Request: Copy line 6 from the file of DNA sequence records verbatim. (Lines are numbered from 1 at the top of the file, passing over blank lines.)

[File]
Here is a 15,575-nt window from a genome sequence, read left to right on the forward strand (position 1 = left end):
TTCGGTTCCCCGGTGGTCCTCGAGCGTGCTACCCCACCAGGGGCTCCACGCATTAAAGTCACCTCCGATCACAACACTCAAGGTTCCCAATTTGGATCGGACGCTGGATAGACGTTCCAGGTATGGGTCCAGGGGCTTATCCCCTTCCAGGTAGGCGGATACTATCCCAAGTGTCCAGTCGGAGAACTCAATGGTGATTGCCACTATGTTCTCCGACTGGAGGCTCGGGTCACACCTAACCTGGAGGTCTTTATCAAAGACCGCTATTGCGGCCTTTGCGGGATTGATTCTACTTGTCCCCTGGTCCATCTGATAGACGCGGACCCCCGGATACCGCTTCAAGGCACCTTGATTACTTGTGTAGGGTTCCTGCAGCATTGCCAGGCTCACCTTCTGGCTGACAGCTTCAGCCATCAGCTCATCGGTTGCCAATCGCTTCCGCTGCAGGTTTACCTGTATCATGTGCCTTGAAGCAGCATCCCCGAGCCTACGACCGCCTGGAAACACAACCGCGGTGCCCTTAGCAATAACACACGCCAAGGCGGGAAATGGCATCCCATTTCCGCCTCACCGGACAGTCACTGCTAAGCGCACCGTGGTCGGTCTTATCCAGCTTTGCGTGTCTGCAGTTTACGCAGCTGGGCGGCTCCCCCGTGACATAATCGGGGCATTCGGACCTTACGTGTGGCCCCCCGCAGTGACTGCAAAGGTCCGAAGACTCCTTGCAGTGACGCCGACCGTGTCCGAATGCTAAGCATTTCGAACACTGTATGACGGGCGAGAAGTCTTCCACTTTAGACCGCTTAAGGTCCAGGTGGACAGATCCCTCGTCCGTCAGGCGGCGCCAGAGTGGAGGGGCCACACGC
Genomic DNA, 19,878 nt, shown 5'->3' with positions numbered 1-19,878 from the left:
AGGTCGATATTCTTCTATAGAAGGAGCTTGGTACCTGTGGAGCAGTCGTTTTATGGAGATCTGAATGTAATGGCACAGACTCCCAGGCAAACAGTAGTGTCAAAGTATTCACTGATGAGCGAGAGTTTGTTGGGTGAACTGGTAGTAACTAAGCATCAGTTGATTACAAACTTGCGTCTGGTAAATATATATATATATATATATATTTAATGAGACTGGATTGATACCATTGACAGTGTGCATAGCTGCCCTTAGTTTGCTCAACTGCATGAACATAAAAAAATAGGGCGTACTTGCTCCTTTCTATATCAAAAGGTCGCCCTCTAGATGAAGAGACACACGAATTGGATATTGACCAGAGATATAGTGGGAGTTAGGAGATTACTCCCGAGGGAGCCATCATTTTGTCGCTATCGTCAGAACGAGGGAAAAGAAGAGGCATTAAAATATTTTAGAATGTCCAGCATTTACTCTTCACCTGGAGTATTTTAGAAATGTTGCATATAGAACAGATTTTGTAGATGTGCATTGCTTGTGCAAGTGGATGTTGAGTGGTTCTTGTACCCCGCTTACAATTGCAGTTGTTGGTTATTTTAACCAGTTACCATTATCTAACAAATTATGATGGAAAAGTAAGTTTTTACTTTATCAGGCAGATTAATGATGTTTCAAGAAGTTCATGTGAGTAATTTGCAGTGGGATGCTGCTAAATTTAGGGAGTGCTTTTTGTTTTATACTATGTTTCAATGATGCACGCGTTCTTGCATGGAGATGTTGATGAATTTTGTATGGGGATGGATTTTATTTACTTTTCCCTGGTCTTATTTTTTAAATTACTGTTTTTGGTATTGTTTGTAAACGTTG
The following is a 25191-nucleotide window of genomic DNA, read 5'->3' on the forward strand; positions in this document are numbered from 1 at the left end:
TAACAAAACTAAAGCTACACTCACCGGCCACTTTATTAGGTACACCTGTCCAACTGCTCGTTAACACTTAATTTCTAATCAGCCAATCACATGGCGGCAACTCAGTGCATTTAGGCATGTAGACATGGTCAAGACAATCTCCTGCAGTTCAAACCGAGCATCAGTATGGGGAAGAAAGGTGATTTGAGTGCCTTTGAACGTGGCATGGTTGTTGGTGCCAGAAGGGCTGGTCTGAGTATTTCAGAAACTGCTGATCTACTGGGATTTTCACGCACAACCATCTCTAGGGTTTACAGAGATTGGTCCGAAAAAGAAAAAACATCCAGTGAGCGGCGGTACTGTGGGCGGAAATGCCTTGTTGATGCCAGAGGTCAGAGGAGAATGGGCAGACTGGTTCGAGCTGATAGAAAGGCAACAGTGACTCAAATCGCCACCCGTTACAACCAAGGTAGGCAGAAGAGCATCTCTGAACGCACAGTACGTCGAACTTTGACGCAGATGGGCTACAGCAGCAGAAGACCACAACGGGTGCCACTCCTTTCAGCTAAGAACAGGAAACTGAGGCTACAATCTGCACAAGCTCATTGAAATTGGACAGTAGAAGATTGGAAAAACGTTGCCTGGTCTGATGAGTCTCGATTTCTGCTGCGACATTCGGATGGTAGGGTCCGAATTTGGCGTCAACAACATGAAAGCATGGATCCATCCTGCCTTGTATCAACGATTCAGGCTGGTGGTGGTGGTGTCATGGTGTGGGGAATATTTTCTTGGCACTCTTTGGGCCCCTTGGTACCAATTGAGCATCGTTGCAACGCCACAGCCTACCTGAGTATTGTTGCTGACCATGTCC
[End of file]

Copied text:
TAACAAAACTAAAGCTACACTCACCGGCCACTTTATTAGGTACACCTGTCCAACTGCTCGTTAACACTTAATTTCTAATCAGCCAATCACATGGCGGCAACTCAGTGCATTTAGGCATGTAGACATGGTCAAGACAATCTCCTGCAGTTCAAACCGAGCATCAGTATGGGGAAGAAAGGTGATTTGAGTGCCTTTGAACGTGGCATGGTTGTTGGTGCCAGAAGGGCTGGTCTGAGTATTTCAGAAACTGCTGATCTACTGGGATTTTCACGCACAACCATCTCTAGGGTTTACAGAGATTGGTCCGAAAAAGAAAAAACATCCAGTGAGCGGCGGTACTGTGGGCGGAAATGCCTTGTTGATGCCAGAGGTCAGAGGAGAATGGGCAGACTGGTTCGAGCTGATAGAAAGGCAACAGTGACTCAAATCGCCACCCGTTACAACCAAGGTAGGCAGAAGAGCATCTCTGAACGCACAGTACGTCGAACTTTGACGCAGATGGGCTACAGCAGCAGAAGACCACAACGGGTGCCACTCCTTTCAGCTAAGAACAGGAAACTGAGGCTACAATCTGCACAAGCTCATTGAAATTGGACAGTAGAAGATTGGAAAAACGTTGCCTGGTCTGATGAGTCTCGATTTCTGCTGCGACATTCGGATGGTAGGGTCCGAATTTGGCGTCAACAACATGAAAGCATGGATCCATCCTGCCTTGTATCAACGATTCAGGCTGGTGGTGGTGGTGTCATGGTGTGGGGAATATTTTCTTGGCACTCTTTGGGCCCCTTGGTACCAATTGAGCATCGTTGCAACGCCACAGCCTACCTGAGTATTGTTGCTGACCATGTCC